No, the conflating has been done by Republicans, not by Biden.

    Who is Bret Stephens? Wikipedia says:

    "From 2002 to 2004, he was editor-in-chief of The Jerusalem Post. He won the Pulitzer Prize for Commentary in 2013. Stephens is known for his neoconservative foreign policy opinions and for being part of the right-of-center opposition to Donald Trump."

    This is who Somerby is approvingly quoting these days as he parrots the view that Biden conflated the extreme MAGA Republicans with the rest of the Republican party, something Biden very carefully DID NOT DO.

  4. Somerby's evidence that Biden was too capacious in condemning Republicans supposedly is contained in the comments to Stephens column. But Biden didn't write those comments.

    Somerby claims that both sides are mobocratic, because some liberals wrote some comments to Stephens' article that Somerby disagrees with, considers intemperate. And somehow that makes Biden wrong? How does that reasoning work?

    On Monday, Biden put the focus more on MAGA members of Congress. Somerby now claims that Biden has changed his tone. Unless Biden walked back what he said about the MAGA extremists last Thursday, focusing more on the MAGA congress members is not a change in tone, but a narrowing of focus to talk specifically about a subset of those he identified previously. That doesn't mean that Biden has CHANGED anything about his definition of the threat to democracy.

    Stephens tries to broaden what Biden said, while Somerby tries to narrow it. Neither of them is Biden and neither of them seems to be willing to accept who Biden thinks is the threat, a group he clearly defined.

    But ultimately, this is a game. Both are refusing to accept Biden's own words and definitions and both have ulterior motives for redefining what our Democratic president said. But the right does not define our president's views, any more than the letter writers responding to Stephens do. And why on earth is Somerby taking his views from a neo-con right of center columnist brought onto the NY Times for balance when Trump won his election, a man who is not only NOT liberal and not representative of what Democrats think, but is also a climate denier and bothsiderist? Is this what Somerby now takes as wisdom? Apparently so.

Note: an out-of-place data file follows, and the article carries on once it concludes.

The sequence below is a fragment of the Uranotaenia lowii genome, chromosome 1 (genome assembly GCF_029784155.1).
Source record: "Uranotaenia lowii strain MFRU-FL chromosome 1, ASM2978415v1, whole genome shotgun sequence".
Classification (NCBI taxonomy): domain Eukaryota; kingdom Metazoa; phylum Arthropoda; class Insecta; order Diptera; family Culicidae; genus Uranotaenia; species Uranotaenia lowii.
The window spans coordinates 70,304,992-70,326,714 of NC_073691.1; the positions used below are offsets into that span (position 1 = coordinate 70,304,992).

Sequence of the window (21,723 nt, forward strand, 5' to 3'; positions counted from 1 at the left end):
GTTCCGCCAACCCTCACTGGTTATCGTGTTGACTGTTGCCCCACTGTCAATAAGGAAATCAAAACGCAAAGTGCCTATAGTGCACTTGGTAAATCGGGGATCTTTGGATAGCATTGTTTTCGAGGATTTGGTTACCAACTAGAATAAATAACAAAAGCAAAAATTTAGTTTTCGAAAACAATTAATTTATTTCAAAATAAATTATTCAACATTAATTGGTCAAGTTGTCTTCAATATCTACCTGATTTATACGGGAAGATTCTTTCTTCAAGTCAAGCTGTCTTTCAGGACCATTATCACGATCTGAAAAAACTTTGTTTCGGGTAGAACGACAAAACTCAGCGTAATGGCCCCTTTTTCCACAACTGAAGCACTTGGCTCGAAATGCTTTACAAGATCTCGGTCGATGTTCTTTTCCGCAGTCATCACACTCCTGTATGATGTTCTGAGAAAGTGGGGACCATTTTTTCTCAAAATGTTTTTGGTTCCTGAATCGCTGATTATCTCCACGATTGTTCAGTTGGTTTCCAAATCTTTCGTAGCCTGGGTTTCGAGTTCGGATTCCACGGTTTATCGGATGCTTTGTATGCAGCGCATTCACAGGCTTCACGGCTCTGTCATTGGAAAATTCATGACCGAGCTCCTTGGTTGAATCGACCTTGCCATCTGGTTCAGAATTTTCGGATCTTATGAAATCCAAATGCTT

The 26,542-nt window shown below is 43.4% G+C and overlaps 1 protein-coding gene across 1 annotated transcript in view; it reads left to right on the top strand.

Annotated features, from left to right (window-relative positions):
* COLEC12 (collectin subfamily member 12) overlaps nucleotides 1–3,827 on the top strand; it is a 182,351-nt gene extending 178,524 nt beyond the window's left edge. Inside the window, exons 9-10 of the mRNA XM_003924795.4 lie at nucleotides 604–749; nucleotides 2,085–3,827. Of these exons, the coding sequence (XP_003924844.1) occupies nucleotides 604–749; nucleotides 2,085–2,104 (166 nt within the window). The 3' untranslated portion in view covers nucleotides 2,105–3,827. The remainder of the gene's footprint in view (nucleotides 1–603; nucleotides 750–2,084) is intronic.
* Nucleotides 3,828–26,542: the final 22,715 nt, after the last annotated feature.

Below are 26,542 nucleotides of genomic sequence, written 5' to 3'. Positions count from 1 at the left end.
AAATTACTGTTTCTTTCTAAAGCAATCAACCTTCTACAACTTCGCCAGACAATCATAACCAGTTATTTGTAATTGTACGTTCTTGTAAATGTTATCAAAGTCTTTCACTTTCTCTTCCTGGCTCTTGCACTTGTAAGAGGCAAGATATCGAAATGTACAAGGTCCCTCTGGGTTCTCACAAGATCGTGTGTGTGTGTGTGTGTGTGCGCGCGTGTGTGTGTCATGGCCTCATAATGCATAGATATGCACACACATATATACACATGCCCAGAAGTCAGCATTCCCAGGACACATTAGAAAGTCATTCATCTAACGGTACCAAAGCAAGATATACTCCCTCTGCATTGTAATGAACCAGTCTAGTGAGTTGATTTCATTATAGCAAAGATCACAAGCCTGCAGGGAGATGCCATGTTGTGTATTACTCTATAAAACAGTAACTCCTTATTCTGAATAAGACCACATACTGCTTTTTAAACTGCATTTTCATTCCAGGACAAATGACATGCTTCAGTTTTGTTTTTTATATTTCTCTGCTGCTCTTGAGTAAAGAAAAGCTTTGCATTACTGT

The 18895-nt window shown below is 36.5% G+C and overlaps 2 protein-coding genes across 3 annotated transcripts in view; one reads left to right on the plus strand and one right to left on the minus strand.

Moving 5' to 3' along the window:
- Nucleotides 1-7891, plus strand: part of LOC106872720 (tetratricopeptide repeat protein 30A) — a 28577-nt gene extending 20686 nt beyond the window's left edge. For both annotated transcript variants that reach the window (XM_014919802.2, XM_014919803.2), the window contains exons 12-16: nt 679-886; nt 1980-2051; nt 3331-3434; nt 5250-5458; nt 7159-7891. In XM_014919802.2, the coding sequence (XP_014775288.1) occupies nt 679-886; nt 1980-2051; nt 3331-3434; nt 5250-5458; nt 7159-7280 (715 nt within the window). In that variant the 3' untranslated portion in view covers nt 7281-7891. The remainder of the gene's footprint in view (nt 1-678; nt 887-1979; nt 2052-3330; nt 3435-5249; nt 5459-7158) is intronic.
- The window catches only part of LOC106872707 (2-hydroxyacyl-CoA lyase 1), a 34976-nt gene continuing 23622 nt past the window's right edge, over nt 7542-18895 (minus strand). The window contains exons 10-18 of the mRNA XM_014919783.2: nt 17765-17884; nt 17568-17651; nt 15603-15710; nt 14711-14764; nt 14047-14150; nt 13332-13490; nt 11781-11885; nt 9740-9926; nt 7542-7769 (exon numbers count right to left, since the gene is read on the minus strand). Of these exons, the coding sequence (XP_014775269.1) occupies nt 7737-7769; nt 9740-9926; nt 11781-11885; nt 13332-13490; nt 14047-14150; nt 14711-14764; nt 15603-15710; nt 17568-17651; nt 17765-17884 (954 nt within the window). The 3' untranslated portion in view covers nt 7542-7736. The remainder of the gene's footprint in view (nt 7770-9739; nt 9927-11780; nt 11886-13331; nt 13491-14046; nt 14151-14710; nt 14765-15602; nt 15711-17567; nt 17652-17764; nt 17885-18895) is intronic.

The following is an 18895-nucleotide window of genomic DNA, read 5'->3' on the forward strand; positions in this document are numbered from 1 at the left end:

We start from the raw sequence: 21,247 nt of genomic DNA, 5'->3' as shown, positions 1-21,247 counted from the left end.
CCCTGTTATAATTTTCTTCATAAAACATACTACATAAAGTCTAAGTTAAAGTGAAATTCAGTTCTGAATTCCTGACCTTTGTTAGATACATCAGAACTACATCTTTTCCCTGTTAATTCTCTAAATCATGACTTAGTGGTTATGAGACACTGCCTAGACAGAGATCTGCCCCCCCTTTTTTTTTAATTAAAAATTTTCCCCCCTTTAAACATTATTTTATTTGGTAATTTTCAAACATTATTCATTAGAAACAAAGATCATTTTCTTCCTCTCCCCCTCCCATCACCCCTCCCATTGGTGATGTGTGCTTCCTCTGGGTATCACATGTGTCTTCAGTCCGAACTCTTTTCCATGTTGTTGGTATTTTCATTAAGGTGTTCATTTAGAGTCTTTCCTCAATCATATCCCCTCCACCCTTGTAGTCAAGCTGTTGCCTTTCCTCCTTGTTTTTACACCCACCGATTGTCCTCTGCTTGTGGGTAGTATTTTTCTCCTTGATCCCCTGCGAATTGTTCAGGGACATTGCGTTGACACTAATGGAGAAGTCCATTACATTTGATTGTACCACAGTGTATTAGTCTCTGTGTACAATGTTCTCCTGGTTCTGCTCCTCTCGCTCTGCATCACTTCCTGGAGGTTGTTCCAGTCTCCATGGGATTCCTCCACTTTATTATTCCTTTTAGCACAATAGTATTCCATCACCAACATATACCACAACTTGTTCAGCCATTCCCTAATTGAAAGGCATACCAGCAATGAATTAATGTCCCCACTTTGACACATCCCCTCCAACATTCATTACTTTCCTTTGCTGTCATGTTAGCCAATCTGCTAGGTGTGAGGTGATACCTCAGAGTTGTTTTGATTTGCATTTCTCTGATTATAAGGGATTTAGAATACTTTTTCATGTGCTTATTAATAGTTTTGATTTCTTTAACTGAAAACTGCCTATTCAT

5. I hear Steve Bannon is being charged with “defrauding only $25 million” from suckers (I.e. Republican voters).
    That’s what he gets for thinking small.

  6. "Also, President Biden didn't refer to "the extremist MAGA Republicans" as "cockroaches." Nor, we feel completely certain, would he ever do any such thing. "

    And then Somerby goes on to claim that Biden did exactly that! He says:

    "Back on August 25, President Biden didn't use such ugly language, nor would he ever do so. That said, we heard the tenor and tone of that familiar disastrous conduct in the remarks he offered that day. "

    So, Biden didn't behave like a Rwandan, and yet he did? And Somerby doesn't tell you, but the Rwandan radio did a greal deal more than call Tutsis cockroaches. It urged citizens to kill them, and they did because of a long campaign attributing all of societies ills to that minority, as occurred in Germany when Hitler stigmatized Jews (blaming them for all problems) and then killed them with tacit approval of German citizens.

    It is wrong to call people any kind of animal, because it dehumanizes them and makes it easier to target them for other kinds of mistreatment. It isn't the word cockroach, but the dehumanization that is the problem. But Biden did not do that, even in tone and tenor (whatever that means -- Somerby gives no examples, although he gives a Rwandan sample). Biden did nothing else urging people to target any minority. The law will take care of MAGA Republican wrongdoing and they will get due process, as they have been doing. Biden has legally and appropriately asked citizens to vote out MAGA Republicans in a speech that Republicans also complained was too political (as if the president is not allowed to campaign or support Democratic Party candidates).

    Somerby is the one conflating things with other things -- in this case conflating Biden's warning of a threat to our democracy via the ACTIONS of certain MAGA Republicans with a call to kill minority group members (based on their identity as Tutsis) by the Rwandan majority. If Somerby cannot see the difference between these two, there is something majorly wrong with him. He is being as histrionic as Tucker and spreading disinformation as surely as the right does via its various media.

    Any illusion that Somerby is in any way liberal should be gone by now.

  7. "He's a maggot. That's what it is to me! There's a bunch of maggots out there, standing out there, listening to him complaining and crying and talking about people..."

    Somerby repeats the words of a caller via telephone to C-Span's call-in show. How then does he know that the caller said maggot (an insect larva) and not MAGAt, the name for MAGA Republican followers of Trump? An adjective turned into a noun by adding a t to the end of it.